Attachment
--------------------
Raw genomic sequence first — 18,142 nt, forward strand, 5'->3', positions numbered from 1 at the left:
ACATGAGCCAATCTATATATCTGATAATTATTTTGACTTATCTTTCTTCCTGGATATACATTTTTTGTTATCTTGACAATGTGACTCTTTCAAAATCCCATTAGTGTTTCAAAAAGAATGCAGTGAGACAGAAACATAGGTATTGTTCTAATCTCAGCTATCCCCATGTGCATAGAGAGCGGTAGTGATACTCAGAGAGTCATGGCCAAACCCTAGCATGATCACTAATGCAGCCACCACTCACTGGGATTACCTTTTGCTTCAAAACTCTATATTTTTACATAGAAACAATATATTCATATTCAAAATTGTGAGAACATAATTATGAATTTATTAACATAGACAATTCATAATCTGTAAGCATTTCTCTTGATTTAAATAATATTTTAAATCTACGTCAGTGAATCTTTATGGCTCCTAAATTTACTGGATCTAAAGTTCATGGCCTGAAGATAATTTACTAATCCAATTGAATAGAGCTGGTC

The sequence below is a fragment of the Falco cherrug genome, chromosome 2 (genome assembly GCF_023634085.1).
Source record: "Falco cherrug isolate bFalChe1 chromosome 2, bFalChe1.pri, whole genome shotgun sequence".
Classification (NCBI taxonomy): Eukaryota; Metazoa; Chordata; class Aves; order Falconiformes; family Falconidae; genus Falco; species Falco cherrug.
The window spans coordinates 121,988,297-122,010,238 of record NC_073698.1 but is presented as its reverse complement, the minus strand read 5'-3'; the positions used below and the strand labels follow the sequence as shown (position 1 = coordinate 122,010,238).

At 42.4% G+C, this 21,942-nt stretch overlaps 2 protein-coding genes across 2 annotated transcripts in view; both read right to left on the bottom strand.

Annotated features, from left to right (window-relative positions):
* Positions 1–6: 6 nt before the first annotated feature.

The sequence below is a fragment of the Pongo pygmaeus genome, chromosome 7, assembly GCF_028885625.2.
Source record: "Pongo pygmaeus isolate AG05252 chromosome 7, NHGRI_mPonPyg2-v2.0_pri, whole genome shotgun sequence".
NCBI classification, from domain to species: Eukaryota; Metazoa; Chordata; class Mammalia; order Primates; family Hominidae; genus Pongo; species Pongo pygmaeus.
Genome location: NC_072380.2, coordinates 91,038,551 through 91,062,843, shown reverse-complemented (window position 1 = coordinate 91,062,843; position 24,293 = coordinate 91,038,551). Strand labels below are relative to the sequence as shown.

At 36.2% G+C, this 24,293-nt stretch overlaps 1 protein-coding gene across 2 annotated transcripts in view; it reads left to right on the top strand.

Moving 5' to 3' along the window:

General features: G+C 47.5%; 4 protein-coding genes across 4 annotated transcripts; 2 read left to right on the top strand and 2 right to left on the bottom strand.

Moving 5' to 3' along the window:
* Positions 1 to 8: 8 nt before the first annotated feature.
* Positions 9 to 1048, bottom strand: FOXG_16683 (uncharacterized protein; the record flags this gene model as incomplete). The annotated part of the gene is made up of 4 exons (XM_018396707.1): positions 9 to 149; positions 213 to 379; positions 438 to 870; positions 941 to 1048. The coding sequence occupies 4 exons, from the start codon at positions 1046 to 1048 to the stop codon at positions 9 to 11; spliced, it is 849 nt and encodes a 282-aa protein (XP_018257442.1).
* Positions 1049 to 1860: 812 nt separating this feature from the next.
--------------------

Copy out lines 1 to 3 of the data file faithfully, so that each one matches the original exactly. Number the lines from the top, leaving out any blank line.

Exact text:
Raw genomic sequence first — 18,142 nt, forward strand, 5'->3', positions numbered from 1 at the left:
ACATGAGCCAATCTATATATCTGATAATTATTTTGACTTATCTTTCTTCCTGGATATACATTTTTTGTTATCTTGACAATGTGACTCTTTCAAAATCCCATTAGTGTTTCAAAAAGAATGCAGTGAGACAGAAACATAGGTATTGTTCTAATCTCAGCTATCCCCATGTGCATAGAGAGCGGTAGTGATACTCAGAGAGTCATGGCCAAACCCTAGCATGATCACTAATGCAGCCACCACTCACTGGGATTACCTTTTGCTTCAAAACTCTATATTTTTACATAGAAACAATATATTCATATTCAAAATTGTGAGAACATAATTATGAATTTATTAACATAGACAATTCATAATCTGTAAGCATTTCTCTTGATTTAAATAATATTTTAAATCTACGTCAGTGAATCTTTATGGCTCCTAAATTTACTGGATCTAAAGTTCATGGCCTGAAGATAATTTACTAATCCAATTGAATAGAGCTGGTC

The sequence below is a fragment of the Falco cherrug genome, chromosome 2 (genome assembly GCF_023634085.1).